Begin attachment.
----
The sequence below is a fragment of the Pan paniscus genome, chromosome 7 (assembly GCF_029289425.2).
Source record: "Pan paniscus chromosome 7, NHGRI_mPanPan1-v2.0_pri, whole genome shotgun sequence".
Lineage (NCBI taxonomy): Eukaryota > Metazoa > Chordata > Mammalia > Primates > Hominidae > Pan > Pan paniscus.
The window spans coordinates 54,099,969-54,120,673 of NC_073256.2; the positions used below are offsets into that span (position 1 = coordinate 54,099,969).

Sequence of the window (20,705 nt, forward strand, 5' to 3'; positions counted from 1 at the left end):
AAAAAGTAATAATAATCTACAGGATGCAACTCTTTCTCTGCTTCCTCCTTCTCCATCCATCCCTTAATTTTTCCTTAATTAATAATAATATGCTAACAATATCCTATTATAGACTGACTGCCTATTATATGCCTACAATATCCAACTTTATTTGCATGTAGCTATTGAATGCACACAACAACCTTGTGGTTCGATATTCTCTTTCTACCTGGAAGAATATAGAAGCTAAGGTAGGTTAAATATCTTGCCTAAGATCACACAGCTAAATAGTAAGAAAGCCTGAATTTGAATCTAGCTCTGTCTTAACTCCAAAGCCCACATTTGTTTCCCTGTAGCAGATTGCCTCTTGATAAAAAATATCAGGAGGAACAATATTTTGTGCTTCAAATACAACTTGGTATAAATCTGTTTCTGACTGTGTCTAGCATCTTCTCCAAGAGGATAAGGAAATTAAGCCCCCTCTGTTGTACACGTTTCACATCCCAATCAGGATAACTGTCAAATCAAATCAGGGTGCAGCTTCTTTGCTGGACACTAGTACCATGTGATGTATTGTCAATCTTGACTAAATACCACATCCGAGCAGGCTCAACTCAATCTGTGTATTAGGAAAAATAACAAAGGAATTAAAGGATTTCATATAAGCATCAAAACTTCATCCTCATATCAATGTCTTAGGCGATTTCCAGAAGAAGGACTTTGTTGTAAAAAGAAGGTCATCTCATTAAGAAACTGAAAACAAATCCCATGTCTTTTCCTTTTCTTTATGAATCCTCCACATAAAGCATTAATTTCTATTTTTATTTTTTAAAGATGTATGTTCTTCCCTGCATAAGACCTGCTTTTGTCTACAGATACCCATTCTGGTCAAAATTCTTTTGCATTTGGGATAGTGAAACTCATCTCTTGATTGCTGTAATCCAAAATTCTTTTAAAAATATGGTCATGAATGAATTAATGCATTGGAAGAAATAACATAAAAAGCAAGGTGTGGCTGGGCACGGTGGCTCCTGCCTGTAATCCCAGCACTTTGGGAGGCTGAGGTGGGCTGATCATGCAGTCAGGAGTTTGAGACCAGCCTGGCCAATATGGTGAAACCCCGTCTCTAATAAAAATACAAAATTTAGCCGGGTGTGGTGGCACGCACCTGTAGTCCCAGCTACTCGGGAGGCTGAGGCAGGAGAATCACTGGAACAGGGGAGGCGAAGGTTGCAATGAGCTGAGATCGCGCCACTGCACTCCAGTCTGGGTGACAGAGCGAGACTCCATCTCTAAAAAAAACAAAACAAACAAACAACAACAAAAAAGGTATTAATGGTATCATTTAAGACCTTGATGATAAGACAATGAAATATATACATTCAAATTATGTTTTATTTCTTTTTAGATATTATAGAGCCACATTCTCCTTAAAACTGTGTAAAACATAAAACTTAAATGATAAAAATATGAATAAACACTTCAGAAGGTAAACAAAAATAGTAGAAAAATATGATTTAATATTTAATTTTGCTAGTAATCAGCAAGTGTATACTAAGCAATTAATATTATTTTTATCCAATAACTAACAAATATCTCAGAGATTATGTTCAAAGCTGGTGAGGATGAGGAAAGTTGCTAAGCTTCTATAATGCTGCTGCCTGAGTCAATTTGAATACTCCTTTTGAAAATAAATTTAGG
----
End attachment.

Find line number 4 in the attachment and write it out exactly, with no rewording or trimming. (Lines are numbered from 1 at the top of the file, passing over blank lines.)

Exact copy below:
The window spans coordinates 54,099,969-54,120,673 of NC_073256.2; the positions used below are offsets into that span (position 1 = coordinate 54,099,969).